By Vikram Balagopal
There were nights Divya would switch off from the world and plant herself in the desolate courtyard behind her building to vape. There she would venerate the stars framed by the tickling fronds of the coconut trees, imagining the tails of vapour rising and up to them from her mouth and nostrils to be her essence escaping into the great void beyond.
Life is too dreary, she chimed in her head. There is no mystery to it. We are all suckers and conmen in the end. That is our pact with society, for it to function. So it was, that at her young age, she had lost her faith in humankind. With her self-imposed exile she found some peace in solitude. And in her solitude, on one of those warm, smoky nights, arms and body coated in odomos, she dreamt a figure had roamed into her view of the stars. Female in its nakedness, gleaming in the moonlight, the figure stood on her wall. Their eyes locked, and she realized this was no dream.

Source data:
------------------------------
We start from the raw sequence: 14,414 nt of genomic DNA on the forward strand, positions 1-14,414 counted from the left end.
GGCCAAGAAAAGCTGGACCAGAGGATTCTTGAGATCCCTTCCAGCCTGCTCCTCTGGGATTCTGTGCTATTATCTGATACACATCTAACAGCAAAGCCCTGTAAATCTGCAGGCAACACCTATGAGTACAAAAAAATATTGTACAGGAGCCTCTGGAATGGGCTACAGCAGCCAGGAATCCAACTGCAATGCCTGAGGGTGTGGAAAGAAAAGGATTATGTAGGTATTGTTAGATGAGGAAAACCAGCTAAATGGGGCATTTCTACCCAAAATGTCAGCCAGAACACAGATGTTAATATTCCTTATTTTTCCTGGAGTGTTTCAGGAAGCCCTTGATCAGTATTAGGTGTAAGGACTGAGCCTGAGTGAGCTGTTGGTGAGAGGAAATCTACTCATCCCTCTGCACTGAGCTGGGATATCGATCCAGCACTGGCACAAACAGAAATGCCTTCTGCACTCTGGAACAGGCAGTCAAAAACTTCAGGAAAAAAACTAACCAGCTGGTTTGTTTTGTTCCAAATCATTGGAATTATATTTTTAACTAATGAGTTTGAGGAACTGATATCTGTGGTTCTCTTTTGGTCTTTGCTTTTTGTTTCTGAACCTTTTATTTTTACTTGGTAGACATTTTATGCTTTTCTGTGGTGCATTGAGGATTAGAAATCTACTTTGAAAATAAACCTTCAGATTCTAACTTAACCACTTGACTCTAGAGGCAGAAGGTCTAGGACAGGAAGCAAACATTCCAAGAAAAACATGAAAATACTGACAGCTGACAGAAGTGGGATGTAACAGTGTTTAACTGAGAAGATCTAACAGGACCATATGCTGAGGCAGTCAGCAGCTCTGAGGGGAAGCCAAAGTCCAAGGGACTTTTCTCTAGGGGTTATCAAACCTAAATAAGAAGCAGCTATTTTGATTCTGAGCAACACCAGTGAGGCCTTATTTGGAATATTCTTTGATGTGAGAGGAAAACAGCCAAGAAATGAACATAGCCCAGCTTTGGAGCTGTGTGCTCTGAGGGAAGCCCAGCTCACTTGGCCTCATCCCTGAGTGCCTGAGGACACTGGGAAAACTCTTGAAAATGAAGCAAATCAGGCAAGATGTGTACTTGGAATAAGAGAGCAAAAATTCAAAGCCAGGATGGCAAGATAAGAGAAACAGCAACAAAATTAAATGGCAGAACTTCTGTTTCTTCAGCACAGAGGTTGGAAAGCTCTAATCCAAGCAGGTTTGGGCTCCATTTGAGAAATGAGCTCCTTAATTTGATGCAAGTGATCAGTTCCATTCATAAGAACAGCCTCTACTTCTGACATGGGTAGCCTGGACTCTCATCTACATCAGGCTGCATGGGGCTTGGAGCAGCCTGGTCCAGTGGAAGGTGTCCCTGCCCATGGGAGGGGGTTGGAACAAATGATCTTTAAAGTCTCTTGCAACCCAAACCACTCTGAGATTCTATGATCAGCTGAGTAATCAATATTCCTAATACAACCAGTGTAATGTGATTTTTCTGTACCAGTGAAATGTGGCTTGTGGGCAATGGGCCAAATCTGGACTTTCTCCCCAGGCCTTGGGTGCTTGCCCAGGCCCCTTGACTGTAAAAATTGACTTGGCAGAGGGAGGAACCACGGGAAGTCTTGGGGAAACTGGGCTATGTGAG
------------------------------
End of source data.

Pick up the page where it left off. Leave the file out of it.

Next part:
Divya was a sculptor. Her life had begun as a prodigy at the age of nine. She recalled very little that came before. All that she knew and understood were the oohs and aahs the adults would make at her sketches. She recognized that her drawings were very different from those by the other children though she did not yet understand why. As a result of her ability her life became a series of performances making drawings for spectators. Her father held the reins at this point, having seen a good thing in his daughter’s ability. ‘Prodigy,’ they called her, on the TV programs where she drew for the cameras. Speaking with strangers under harsh lights. And at home her mother and siblings would sit around and play the same program on the TV for her to watch herself. But all she had wanted to do was to draw.